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Thoughts on career path

  1. Sep 13, 2012 #1
    Hello everyone,

    Little back story, so when I began college as a freshman I thought I wanted to become a doctor. My sister already being in med school it seemed like a challenging and rewarding career which could ultimately make me a lot of money.

    However speaking with my physics teacher, and other doctors, I found out that becoming a doctor goes against everything I want to achieve in life. Cant have a lot of free time/ exciting social life, the stress level is off the charts, and I feel like you wont really enjoy life unless you are in love with medicine.

    Speaking with my physics teacher he kind of persuaded me to move into the field of engineering, even though I am already an engineering major with great grades, and such.
    However I want a career where the stress level is not insane, and I can still have a lot of free time to travel, and make decent money without burning out.

    So I have been looking into actuaries, and seems like a sure fit, but I want to hear first hand from any of you who are/know about actuaries what the lifestyle is like/ stress rate.

  2. jcsd
  3. Sep 13, 2012 #2


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    Hey Mdhiggenz.

    One little piece of information you may want to know is that becoming a qualified actuary takes a very long time, (I think the average is something like seven years and it can be higher).

    When you are trying to qualify you need to pass exams. Here in Australia it is recommended that you put in approximately 300-400 hours for each individual exam and here we have a total of 14 exams (if you include the Part II requirement).

    We have an actuarial science degree in Australia where you can get the exemptions for Part I and II by getting really good marks in a four year degree but you still need to do get some work experience, do the three post-graduate exams, do a lot of supervised experience, then attend a small workshop and only after all this you become qualified.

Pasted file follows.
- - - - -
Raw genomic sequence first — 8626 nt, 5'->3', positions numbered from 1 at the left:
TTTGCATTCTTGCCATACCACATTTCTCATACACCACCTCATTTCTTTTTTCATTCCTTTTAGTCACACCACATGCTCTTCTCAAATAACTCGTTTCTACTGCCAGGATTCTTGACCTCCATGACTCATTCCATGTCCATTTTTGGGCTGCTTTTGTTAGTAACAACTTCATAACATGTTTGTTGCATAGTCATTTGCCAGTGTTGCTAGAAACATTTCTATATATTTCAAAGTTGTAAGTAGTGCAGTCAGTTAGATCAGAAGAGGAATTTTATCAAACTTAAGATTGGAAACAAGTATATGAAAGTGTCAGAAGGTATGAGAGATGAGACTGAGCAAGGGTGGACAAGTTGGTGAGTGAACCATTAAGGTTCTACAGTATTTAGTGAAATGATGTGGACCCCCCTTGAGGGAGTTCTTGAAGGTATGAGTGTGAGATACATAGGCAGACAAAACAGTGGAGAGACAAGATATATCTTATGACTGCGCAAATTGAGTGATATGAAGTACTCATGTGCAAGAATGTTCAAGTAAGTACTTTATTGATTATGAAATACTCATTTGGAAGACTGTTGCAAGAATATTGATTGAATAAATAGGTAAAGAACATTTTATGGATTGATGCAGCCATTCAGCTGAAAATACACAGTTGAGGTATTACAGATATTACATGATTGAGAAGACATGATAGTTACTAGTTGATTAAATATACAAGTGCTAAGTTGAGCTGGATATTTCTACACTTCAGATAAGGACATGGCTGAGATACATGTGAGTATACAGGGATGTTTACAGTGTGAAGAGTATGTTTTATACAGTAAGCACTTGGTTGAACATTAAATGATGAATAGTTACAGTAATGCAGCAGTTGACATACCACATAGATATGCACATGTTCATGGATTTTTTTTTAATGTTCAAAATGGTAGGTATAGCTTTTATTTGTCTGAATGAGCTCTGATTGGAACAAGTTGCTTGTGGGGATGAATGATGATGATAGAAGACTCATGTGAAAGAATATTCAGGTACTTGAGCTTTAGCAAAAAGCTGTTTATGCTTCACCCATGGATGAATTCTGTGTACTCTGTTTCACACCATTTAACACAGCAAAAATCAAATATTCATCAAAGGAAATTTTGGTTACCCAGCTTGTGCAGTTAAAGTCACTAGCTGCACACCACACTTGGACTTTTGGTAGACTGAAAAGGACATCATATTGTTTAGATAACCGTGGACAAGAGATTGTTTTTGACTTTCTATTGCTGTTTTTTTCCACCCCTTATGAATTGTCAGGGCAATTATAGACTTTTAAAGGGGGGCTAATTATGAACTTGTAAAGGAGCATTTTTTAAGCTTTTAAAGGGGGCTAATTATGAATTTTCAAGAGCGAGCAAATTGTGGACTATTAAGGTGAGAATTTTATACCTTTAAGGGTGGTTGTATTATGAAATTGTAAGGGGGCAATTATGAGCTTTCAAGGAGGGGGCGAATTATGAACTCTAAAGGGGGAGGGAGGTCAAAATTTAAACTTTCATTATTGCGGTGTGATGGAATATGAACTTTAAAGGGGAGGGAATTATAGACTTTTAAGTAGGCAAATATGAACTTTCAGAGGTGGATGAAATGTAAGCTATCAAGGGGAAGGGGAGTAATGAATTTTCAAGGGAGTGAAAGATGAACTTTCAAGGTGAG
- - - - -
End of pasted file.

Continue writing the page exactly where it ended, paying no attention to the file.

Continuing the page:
In the US it is similar but you do a lot of the exams externally (as opposed to Australia where our degree allows you to get credit for the majority if your marks are high enough).

    So during this time of studying for exams, you will basically have no life just like those doctors when they are living in a hospital getting experience and earning their stripes.

    It's only after you finally qualify as an actuary that you'll begin to see the 9-5 type environment with a very good monetary reward for your work.

    The reason why exams are required is that like medicine, it is a regulated professional body with its own standards, and because what they do has massive effects on society (since insurance affects everybody especially when it breaks down and collapses), then it means that there is a requirement for licensing and part of that licensing is passing really tough exams.

    My suggestion for you is that if you want to become an actuary, then get a mathematics degree with a major in statistics and do the hardest statistics subjects you can along with all the hardest applied mathematics courses that you can including the financial mathematics courses.

    The other courses like accounting/business/finance/economics can be easily learned later, but the real thing is going to be whether you are able to eventually comprehend statistics and mathematics well enough so that when you see all the actuarial applications, you can understand what is going on and if you can then you will have a much better chance of passing that relevant exam.

    So yeah just keep in mind that you won't have a life until at minimum you finally qualify and become a licensed actuary and that's going to be for quite a while (I'd take a conservative estimate of 10 years since you may want to have a break somewhere or you might fail a few exams as well).
  4. Sep 14, 2012 #3
    Thanks for the reply Chiro!
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